Slavoj Žižek Quotes



Best Violence Quotes by Slavoj Žižek

Violence Quotes

“A German officer visited Picasso in his Paris studio during the Second World War. There he saw Guernica and, shocked at the modernist 'chaos' of the painting, asked Picasso: 'Did you do this?' Picasso calmly replied: 'No, you did this!'”

Violence

“An enemy is someone whose story you have not heard.”

Violence

“There is an old story about a worker suspected of stealing: every evening, as he leaves the factory, the wheelbarrow he rolls in front of him is carefully inspected. The guards can find nothing. It is always empty. Finally, the penny drops: what the worker is stealing are the wheelbarrows themselves...”

Violence

“What about animals slaughtered for our consumption? who among us would be able to continue eating pork chops after visiting a factory farm in which pigs are half-blind and cannot even properly walk, but are just fattened to be killed? And what about, say, torture and suffering of millions we know about, but choose to ignore? Imagine the effect of having to watch a snuff movie portraying what goes on thousands of times a day around the world: brutal acts of torture, the picking out of eyes, the crushing of test*cles ? the list cannot bear recounting. Would the watcher be able to continue going on as usual? Yes, but only if he or she were able somehow to forget ? in an act which suspended symbolic efficiency -what had been witnessed. This forgetting entails a gesture of what is called fetishist disavowal: "I know it, but I don't want to know that I know, so I don't know." I know it, but I refuse to fully assume the consequences of this knowledge, so that I can continue acting as if I don't know it.”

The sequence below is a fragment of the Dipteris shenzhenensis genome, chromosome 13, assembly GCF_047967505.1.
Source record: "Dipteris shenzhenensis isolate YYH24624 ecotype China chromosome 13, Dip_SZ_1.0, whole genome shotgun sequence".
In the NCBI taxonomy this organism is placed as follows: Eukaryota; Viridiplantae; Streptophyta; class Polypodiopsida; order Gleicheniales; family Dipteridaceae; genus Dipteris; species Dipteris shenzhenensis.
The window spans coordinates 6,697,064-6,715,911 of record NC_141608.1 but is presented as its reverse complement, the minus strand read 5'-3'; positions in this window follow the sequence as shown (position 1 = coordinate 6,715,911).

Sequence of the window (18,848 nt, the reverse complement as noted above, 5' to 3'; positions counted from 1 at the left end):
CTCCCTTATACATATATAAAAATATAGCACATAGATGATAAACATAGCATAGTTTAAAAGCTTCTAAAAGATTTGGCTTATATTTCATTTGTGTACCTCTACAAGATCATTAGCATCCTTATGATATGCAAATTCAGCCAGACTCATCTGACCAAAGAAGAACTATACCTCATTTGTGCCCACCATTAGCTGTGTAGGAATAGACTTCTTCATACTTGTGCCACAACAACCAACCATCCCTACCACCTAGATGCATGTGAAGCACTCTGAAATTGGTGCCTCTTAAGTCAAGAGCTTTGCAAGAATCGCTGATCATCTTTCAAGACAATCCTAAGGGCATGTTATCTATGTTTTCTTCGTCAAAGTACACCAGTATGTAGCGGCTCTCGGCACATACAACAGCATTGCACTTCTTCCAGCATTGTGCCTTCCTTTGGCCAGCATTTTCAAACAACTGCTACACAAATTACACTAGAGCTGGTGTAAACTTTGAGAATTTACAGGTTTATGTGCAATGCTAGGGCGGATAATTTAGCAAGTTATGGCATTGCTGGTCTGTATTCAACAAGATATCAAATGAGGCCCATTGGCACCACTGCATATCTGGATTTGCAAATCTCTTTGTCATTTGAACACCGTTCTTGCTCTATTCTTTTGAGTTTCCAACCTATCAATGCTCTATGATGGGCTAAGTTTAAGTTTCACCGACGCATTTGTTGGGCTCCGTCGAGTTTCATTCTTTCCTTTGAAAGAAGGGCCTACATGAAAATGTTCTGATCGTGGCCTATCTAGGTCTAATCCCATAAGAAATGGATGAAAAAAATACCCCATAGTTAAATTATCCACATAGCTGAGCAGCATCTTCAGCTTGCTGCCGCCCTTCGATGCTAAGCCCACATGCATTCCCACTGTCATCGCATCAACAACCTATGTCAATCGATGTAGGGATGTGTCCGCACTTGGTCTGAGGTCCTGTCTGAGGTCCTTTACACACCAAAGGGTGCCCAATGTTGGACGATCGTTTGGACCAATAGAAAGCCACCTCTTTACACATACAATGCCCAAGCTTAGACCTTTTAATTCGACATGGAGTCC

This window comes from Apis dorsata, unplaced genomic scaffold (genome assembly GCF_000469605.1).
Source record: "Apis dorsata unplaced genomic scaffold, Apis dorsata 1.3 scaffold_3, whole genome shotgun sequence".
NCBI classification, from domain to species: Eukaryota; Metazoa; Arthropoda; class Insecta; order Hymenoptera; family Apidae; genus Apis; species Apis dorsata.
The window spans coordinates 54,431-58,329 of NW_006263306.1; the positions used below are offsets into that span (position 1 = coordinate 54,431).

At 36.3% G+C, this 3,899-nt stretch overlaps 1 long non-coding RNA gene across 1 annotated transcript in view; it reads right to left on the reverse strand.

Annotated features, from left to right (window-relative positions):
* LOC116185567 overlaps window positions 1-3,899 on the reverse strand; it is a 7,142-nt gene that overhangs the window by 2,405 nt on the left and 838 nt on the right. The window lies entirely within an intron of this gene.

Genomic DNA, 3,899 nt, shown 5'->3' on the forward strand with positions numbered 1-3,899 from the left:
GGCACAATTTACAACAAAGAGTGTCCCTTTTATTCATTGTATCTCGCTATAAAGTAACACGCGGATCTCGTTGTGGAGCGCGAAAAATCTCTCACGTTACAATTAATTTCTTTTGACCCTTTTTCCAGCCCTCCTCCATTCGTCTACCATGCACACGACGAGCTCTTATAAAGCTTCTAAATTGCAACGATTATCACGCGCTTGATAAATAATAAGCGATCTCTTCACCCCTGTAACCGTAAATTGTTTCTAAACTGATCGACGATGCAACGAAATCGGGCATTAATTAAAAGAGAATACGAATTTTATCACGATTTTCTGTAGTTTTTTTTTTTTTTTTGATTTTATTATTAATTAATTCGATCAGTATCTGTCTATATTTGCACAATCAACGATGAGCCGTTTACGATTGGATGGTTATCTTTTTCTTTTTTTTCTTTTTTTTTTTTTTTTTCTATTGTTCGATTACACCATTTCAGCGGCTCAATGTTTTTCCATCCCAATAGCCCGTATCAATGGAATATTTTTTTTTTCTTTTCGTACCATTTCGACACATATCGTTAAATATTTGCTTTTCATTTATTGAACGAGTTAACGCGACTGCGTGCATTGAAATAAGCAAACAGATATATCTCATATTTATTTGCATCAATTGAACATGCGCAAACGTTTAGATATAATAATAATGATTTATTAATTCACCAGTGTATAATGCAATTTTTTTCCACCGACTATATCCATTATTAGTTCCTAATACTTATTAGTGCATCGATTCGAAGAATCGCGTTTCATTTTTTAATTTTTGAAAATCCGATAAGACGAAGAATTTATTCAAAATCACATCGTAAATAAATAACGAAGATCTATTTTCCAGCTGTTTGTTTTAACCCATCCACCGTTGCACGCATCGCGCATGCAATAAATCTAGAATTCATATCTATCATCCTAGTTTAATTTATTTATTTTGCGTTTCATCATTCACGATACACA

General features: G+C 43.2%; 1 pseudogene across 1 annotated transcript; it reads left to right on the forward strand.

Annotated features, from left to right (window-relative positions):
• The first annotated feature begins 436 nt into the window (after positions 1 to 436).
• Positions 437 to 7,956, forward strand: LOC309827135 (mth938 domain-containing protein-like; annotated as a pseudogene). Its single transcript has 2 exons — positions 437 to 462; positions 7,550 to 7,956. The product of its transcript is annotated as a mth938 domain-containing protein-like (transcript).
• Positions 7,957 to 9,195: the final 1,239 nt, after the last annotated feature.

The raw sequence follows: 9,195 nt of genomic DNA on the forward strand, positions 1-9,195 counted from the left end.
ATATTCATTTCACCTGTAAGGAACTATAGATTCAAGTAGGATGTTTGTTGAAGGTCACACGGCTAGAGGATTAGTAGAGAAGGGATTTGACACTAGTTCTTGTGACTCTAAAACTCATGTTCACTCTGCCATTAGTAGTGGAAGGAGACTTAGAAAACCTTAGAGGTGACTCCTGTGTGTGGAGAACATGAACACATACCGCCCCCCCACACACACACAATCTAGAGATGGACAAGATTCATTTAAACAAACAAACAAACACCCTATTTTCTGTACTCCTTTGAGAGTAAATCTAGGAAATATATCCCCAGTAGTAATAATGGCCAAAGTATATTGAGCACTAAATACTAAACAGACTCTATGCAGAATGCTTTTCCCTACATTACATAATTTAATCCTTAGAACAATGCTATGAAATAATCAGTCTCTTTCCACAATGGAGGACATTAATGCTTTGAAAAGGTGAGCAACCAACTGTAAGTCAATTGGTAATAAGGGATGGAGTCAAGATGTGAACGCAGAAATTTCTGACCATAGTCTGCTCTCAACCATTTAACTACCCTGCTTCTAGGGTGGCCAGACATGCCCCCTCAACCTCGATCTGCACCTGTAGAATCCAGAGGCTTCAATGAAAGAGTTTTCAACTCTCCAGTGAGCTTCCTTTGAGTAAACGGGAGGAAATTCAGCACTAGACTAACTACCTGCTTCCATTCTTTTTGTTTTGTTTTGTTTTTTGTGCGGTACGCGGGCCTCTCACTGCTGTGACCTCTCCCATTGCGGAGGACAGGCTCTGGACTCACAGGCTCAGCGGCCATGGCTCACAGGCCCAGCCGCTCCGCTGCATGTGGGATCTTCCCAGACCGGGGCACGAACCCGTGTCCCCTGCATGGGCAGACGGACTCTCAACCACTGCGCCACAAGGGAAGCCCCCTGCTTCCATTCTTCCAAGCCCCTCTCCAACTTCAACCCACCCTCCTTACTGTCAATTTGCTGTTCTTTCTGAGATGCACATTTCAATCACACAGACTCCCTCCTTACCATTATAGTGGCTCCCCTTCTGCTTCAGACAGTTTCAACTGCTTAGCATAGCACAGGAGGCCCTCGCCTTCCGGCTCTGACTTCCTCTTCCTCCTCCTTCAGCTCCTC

Violence

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“The auction proposes what the envy test in fact assumes, that the true measure of the social resources devoted to the life of one person is fixed by asking how important, in fact, that resource is for others. The auction insists that the cost, measured in that way, figures in each person's sense of what is rightly his and in each person's judgment of what life he should lead, given that command of justice.”


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